Vol 39 No 3
ENGAGING WITH CHANGE
STILL RELEVANT? Vatican II Forty Years On
ETHNIC MINISTRY IN AUSTRALIA: History, Present Realities and Future Options
THE SPIRITUALITY OF THE HEART: The EJ Cuskelly Memorial Lecture 2005
GOD SHOUTS TO US IN OUR PAIN
Dr Lawrence Cross, Australian Catholic University
TOPICAL COMMENT - TERRORISTS, MARTYRS AND SUICIDES: Consulting the Early
STATS AND STONES: Vinnies’ report from the trenches on the poverty wars
MERTON: A Modern Perspective
REVIEW: Jane Anderson, Priests in Love: Australian Catholic Clergy and
Their Intimate Friendships.
NEW RELIGIOUS BOOKS BY AUSTRALASIAN AUTHORS
Engaging with change
THE ARTICLES IN this issue of Compass deal with diverse subjects, but
they have something in common: they each reflect the fact that we live
in a changing world. In the first article Richard Lennan reflects on life
within the Catholic Church over the forty years since Vatican II, how
the wheels of time and opinion have continued to turn and the Pilgrim
People has moved on as well. Tony Paganoni attends to the change of profile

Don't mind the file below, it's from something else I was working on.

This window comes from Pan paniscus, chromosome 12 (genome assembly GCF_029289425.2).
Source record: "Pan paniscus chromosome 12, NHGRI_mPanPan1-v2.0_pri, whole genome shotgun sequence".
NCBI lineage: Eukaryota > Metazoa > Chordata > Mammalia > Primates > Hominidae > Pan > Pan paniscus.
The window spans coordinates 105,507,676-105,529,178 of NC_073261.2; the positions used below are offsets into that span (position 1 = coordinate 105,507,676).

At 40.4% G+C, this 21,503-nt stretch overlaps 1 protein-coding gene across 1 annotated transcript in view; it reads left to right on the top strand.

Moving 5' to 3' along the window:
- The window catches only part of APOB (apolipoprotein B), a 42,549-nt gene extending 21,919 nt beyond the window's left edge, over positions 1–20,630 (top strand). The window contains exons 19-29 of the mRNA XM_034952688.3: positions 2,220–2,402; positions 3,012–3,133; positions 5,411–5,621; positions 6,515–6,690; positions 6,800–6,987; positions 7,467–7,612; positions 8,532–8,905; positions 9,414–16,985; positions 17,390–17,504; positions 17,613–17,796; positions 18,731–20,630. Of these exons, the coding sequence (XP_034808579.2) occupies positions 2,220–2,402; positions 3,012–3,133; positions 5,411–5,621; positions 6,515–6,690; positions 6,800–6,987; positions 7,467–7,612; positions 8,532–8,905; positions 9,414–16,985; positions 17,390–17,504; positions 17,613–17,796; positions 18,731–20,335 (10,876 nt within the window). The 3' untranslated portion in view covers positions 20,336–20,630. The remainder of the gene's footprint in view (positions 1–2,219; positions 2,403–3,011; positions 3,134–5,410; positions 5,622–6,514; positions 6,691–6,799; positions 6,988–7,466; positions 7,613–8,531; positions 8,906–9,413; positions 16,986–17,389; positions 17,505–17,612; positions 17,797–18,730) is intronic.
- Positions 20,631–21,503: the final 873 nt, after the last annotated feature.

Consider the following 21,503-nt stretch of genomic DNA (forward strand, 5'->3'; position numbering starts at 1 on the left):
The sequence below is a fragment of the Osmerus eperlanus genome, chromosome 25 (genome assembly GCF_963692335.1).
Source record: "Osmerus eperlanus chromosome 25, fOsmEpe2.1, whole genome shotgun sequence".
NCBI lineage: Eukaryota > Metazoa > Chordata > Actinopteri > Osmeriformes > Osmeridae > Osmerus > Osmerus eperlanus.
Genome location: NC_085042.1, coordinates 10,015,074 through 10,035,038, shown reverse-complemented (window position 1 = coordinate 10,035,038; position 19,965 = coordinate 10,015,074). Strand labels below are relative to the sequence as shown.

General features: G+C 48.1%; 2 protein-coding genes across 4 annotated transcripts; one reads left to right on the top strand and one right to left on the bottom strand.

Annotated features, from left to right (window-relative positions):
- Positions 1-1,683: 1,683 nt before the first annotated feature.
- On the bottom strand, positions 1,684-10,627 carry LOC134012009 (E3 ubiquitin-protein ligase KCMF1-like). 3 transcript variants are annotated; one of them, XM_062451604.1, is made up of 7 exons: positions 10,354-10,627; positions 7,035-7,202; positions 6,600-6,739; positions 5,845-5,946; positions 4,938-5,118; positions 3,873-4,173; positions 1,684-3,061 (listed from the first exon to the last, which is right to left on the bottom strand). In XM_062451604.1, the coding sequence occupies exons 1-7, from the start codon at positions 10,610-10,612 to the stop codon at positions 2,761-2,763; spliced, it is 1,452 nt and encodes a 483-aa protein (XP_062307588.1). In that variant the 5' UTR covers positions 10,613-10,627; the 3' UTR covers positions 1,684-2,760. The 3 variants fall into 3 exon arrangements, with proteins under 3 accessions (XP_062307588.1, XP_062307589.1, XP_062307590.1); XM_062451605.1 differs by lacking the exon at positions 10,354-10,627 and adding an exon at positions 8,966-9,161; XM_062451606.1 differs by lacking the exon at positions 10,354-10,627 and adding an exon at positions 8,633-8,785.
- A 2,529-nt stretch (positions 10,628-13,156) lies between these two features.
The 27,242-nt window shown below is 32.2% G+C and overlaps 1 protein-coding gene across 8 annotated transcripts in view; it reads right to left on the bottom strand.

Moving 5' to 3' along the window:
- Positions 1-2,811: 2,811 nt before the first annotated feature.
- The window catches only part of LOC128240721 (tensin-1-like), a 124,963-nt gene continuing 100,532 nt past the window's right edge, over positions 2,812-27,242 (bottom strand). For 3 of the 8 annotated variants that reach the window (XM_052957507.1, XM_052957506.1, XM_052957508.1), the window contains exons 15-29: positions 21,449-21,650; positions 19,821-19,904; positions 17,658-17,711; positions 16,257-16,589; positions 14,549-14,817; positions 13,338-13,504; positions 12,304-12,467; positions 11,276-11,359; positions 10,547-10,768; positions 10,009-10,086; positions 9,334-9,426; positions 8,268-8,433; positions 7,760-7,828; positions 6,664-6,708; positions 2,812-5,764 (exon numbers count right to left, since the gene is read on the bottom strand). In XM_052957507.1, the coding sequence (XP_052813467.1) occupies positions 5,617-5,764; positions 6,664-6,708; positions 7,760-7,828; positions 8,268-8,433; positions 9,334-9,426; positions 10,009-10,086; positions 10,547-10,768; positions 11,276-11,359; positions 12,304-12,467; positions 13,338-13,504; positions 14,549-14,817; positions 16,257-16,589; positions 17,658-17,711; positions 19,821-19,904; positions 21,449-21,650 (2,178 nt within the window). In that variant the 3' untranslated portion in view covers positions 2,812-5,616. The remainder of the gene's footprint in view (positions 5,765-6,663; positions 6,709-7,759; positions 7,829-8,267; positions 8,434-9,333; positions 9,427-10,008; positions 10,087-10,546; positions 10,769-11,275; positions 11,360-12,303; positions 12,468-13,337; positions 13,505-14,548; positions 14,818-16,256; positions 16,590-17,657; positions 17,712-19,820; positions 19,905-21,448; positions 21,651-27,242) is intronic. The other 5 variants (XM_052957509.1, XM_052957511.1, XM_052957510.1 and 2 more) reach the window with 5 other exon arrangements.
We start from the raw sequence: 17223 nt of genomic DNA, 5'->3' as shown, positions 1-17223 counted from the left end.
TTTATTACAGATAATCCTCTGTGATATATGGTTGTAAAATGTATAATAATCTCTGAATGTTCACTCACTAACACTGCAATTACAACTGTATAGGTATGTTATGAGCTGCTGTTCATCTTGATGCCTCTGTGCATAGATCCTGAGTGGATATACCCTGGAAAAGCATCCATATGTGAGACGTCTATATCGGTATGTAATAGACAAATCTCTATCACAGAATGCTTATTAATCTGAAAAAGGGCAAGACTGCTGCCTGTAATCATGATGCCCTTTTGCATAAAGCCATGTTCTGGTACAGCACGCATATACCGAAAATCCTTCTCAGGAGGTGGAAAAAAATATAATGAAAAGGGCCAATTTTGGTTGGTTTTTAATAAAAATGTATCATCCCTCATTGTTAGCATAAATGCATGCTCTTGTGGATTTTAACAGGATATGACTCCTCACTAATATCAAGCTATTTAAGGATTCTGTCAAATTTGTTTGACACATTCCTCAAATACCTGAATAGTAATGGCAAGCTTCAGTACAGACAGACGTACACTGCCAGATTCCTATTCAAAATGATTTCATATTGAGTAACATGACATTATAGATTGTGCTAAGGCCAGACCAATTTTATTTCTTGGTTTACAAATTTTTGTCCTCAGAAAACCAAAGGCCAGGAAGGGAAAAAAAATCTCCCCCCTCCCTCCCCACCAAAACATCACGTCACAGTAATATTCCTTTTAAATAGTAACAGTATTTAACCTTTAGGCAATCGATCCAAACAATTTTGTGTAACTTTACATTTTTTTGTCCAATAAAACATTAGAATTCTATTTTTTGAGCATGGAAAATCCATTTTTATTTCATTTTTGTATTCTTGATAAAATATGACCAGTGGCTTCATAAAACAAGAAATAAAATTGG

of migrants in the church in Australia in the past fifty years. Frank
Fletchers articles on Heart spirituality and Danny Kinnanes
examination of the writings of Thomas Merton illustrate that spirituality
and the contemplative life are forever searching for new ways of expression
and practice. Brian Sans reflection on evil in our world returns
to the ever-ancient and ever-new challenge to find God in the world in
the midst of evil and suffering: disasters and human infamy never cease,
the events of New Orleans being yet one further terrible instance. Finally,
John Falzons article concerning poverty and inequality in Australia
as seen by a well-informed member of the St Vincent de Paul Society illustrates
how we need to be always vigilant as the economy juggernaut grinds on.
To be mindful that we live in a changing world is one thing. The challenge
is to live wisely though the changes, to engage with the ever-changing
present, and to respond creatively to the socio-political, cultural and